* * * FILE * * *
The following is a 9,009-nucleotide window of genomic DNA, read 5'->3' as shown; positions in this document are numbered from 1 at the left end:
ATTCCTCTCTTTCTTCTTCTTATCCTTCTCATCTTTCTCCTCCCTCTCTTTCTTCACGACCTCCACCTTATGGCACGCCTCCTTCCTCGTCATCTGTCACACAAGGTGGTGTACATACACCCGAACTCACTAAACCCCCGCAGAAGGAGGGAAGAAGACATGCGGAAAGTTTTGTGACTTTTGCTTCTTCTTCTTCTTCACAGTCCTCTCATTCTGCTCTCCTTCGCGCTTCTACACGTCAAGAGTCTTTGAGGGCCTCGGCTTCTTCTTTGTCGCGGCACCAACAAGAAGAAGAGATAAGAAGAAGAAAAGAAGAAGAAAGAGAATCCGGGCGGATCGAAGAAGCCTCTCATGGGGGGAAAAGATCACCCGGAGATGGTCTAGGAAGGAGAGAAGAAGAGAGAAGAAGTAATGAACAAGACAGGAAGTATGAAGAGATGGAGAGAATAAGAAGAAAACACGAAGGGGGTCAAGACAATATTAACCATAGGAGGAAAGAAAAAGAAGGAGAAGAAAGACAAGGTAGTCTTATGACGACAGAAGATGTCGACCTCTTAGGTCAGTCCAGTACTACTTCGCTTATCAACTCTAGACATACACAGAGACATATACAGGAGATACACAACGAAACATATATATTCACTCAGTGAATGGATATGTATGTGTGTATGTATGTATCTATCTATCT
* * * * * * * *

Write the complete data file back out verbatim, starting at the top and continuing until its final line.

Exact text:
The following is a 9,009-nucleotide window of genomic DNA, read 5'->3' as shown; positions in this document are numbered from 1 at the left end:
ATTCCTCTCTTTCTTCTTCTTATCCTTCTCATCTTTCTCCTCCCTCTCTTTCTTCACGACCTCCACCTTATGGCACGCCTCCTTCCTCGTCATCTGTCACACAAGGTGGTGTACATACACCCGAACTCACTAAACCCCCGCAGAAGGAGGGAAGAAGACATGCGGAAAGTTTTGTGACTTTTGCTTCTTCTTCTTCTTCACAGTCCTCTCATTCTGCTCTCCTTCGCGCTTCTACACGTCAAGAGTCTTTGAGGGCCTCGGCTTCTTCTTTGTCGCGGCACCAACAAGAAGAAGAGATAAGAAGAAGAAAAGAAGAAGAAAGAGAATCCGGGCGGATCGAAGAAGCCTCTCATGGGGGGAAAAGATCACCCGGAGATGGTCTAGGAAGGAGAGAAGAAGAGAGAAGAAGTAATGAACAAGACAGGAAGTATGAAGAGATGGAGAGAATAAGAAGAAAACACGAAGGGGGTCAAGACAATATTAACCATAGGAGGAAAGAAAAAGAAGGAGAAGAAAGACAAGGTAGTCTTATGACGACAGAAGATGTCGACCTCTTAGGTCAGTCCAGTACTACTTCGCTTATCAACTCTAGACATACACAGAGACATATACAGGAGATACACAACGAAACATATATATTCACTCAGTGAATGGATATGTATGTGTGTATGTATGTATCTATCTATCT